“What I personally want out of art is to help us see the historical condition we are living in.”
Dark Matter makes up around eighty percent of the universe, yet we cannot view it directly, we can only detect it through the effect that it has on objects that reflect light. Trevor Paglen employs this metaphor to reflect the way he approaches the framing of the visual aspects of the secret world of global covert operations. Paglen, who graduated from SAIC with an MFA from the Art and Technology department in 2000, returned to Chicago for the first time in early March to speak in the Rubloff Auditorium as part of the Visiting Artist Program’s Distinguished Alumni Lecture series.
After SAIC, Paglen went on to a PhD in Geography at U.C.-Berkeley where he developed a thesis that later turned into an art exhibit and book published in 2009, Blank Spots on the Map: The Dark Geography of the Pentagon’s Hidden World. Growing up on U.S. military bases himself in the USA and Germany perhaps influenced his particular understanding of these sequestered social realms. Focusing on secret military bases in the U.S., he developed a technique of using telescopes to photograph distant hidden sites. He frequently uses a 600mm Orion refractor telescope connected to his camera to capture images across landscapes; as the light is travelling through our atmosphere rather than the vacuum of space, several frequencies become blurred, such as in Chemical and Biological Weapons Proving Ground (2006) in Dugway, Utah, shot from 42 miles away. The stretched and distorted wavelengths also serve as an aesthetic reference to the confusion and interference of what he terms the “bureaucratic sublime,” the infrastructures of secrecy. He likens this stretched imagery to that of Turner paintings processing the light and speed of modern travel at the turn of the 19th century.
The secret machinations of our world where more than 850,000 people have top-secret clearances is clearly a contradiction. In fact, Paglen defines secrecy not just as what you are not allowed to know, but rather “infrastructures and institutions, things like the CIA, or the NSA, economic institutions like the so-called black budget in the United States. It also is composed of social engineering institutions, such as the security classification system, legal institutions such as the FISA court in the state secret precedent to the United States.” Paglen exposes the cracks of what it is possible to observe. For example, by recognizing the differences in international regulations regarding businesses, individuals and states, he was able to pinpoint the office locations and flight operations of front companies used by the CIA. Because civilian companies need to have clearances to land at military air bases, he was able to follow the (publicly accessible, by request) aviation paper-trail and use the account of CIA abductee Khaled el-Masri to locate and photograph a secret CIA prison located just outside of Kabul, Afghanistan.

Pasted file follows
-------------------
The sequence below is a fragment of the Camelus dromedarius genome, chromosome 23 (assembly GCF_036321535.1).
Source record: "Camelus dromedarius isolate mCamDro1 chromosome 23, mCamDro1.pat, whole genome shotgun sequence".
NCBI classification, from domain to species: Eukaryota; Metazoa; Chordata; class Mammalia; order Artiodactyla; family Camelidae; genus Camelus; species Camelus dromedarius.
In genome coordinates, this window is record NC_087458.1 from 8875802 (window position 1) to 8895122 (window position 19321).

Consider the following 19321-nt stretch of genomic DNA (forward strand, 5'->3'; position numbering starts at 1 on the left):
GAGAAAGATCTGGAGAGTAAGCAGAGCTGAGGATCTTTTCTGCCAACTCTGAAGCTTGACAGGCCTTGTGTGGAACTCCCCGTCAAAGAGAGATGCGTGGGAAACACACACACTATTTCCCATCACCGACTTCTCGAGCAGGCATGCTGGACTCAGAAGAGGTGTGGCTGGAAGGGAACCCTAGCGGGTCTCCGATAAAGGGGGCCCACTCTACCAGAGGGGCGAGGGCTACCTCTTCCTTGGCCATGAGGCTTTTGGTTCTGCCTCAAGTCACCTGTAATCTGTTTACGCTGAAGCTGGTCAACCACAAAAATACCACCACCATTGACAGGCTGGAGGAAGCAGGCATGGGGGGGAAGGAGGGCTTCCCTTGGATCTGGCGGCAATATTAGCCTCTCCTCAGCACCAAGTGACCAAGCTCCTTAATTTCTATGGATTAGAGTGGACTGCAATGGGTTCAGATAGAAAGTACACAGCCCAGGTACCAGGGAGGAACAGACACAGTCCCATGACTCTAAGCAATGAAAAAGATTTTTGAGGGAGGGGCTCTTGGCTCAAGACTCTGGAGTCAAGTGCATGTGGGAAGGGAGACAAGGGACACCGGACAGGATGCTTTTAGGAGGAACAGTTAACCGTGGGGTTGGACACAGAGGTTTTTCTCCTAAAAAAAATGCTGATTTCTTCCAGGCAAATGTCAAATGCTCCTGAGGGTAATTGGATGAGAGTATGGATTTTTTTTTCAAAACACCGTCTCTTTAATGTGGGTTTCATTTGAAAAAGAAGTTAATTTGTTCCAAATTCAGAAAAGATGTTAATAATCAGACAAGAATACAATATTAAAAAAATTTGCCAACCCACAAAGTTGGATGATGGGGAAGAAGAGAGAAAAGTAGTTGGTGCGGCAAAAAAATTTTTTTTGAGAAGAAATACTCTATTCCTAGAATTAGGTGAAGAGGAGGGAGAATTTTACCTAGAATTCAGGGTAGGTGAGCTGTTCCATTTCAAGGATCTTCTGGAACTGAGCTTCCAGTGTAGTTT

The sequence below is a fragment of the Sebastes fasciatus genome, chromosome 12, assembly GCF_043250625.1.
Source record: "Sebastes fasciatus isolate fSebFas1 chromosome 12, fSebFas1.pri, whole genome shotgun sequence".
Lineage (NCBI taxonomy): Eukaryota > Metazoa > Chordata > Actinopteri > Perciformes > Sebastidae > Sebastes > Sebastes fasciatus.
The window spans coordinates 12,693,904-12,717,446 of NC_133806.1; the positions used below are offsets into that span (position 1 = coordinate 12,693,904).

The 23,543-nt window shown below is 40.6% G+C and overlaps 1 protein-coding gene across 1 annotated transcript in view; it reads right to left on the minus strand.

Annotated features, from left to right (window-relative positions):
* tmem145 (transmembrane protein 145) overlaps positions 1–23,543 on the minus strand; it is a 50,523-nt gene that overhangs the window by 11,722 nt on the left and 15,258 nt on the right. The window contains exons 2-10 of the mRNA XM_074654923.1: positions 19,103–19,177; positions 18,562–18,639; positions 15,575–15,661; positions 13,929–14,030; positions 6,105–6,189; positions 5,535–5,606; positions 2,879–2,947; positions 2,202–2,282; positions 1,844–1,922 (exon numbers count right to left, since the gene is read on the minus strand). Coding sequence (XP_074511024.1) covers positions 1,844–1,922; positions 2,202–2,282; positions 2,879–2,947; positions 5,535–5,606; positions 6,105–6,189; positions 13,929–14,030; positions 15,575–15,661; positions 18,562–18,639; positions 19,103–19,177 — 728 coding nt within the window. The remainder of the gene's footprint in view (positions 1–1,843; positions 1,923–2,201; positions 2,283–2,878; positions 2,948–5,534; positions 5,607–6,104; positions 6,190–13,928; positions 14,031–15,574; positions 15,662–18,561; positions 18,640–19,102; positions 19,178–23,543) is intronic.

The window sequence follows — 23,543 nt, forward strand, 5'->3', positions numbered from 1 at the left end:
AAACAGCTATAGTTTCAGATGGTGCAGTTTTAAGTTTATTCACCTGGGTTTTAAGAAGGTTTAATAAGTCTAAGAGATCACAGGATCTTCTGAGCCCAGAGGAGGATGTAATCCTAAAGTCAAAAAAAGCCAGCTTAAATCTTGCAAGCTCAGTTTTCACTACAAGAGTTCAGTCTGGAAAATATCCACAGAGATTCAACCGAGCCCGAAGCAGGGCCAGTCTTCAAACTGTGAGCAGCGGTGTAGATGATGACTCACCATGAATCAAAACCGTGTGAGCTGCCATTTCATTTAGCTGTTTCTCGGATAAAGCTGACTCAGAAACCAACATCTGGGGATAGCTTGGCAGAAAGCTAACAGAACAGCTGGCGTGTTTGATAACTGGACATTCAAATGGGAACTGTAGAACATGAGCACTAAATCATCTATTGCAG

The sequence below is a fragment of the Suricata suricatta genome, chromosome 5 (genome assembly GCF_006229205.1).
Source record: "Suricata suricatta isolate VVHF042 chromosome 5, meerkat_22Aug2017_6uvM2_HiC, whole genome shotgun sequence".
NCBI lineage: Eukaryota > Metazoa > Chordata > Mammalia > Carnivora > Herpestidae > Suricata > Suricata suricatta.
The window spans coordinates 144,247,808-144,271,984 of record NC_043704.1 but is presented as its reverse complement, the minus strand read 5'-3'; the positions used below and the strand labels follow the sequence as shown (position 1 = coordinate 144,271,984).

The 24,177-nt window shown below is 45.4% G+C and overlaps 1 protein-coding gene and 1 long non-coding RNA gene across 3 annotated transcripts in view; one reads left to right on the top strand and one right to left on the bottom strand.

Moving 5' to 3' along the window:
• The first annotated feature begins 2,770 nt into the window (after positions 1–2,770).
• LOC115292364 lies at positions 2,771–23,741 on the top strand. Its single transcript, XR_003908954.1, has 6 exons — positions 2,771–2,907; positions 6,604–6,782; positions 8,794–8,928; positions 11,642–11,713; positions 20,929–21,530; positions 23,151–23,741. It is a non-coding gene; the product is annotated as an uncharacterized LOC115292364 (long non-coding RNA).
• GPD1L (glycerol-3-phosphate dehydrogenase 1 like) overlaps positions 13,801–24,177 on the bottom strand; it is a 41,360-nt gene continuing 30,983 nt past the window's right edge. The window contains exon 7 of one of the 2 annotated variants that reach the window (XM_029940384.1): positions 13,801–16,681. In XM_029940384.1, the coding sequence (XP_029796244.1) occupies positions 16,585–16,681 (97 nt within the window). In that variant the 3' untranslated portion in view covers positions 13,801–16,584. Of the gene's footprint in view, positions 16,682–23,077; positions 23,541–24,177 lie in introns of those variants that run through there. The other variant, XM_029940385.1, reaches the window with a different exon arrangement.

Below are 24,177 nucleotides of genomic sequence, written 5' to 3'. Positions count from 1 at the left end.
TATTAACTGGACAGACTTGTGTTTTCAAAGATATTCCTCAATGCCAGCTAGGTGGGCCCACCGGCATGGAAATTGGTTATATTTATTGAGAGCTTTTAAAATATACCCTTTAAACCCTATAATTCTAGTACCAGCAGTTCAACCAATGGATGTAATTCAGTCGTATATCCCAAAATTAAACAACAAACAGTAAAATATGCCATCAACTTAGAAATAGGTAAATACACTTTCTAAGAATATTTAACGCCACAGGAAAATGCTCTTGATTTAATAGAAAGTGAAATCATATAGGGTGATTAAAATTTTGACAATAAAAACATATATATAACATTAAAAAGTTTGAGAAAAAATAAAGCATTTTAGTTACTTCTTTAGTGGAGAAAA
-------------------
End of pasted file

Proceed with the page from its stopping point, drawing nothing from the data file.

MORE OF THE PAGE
An assortment of patches that represent covert military units make up his 2007 book I Could Tell You, but Then You Would Have to Be Destroyed by Me. He compares the patches to the Mythraic Mysteries system of elaborate symbolic languages recognizable only to insiders. For example, a common badge with the letters NKAWTG stands for “no one kicks ass without tanker gas.” One badge for a special unit nighttime surveillance unit incorporated the literal orbital path of a satellite in yellow stitch. Paglen was able to use it to track, locate and photograph the satellite. He revealed in the talk that he actually saw a recent government memo that suggested to secret operations units to longer incorporate references to real information within the badges, due to this instance. One recent patch he showed in the lecture spelled out “Don’t Ask! NOYFB” (none of your fucking business).
Now that there is a lot more assassination via drone — e.g., the drone wars in Afghanistan, Yemen, and Somalia — most of the pilots that operate these missions are based in Nevada. Assassinations are controlled using satellites in orbit. The drone that was shot down in Iran in 2011 is direct evidence that the U.S. military infrastructure has moved into space. For several years Paglen has been photographing the sky within the Nevada Test and Training Range. With a similar aesthetic to Steiglitz’s Equivalents series of dramatic clouds, Paglen’s colorful sky-scapes are marked with a single fleck. The dark, not-at-first noticeable pockmark is a drone, and the clouds present in the images are often streaked with the drone’s contrails.
Paglen’s research into secret operations led him to photograph the secret satellites that the U.S. has placed around the world. By referencing Space-Track, an online databank of bulk data of all the satellites the military monitors and comparing that to his own empirical observations and those of amateur astronomers, he located and photographed secret satellites, such as the geostationary U.S.A. 202 satellite which sits just behind the Thorai 2, the satellite that runs most communications for the Middle East.
Last year he took his project into outer space as well. He etched a series of images into a silicon chip, placed it within a gold-plated aluminum canister that was attached to a communications satellite, the Echostar XVI, and launched into space. In a kind of echo of Carl Sagan’s Golden Record, Paglen’s The Last Pictures shows humanity not only at its best. The capsule is designed to last for a billion years, joining the raft of materials orbiting the earth, and serving as a sort of communication to whatever intelligence may happen upon.
“What I personally want out of art is to help us see the historical condition we are living in,” he told the auditorium. The condition that Paglen reveals is fractious and paranoid, out of focus, and romantically obsessed with the symbolic.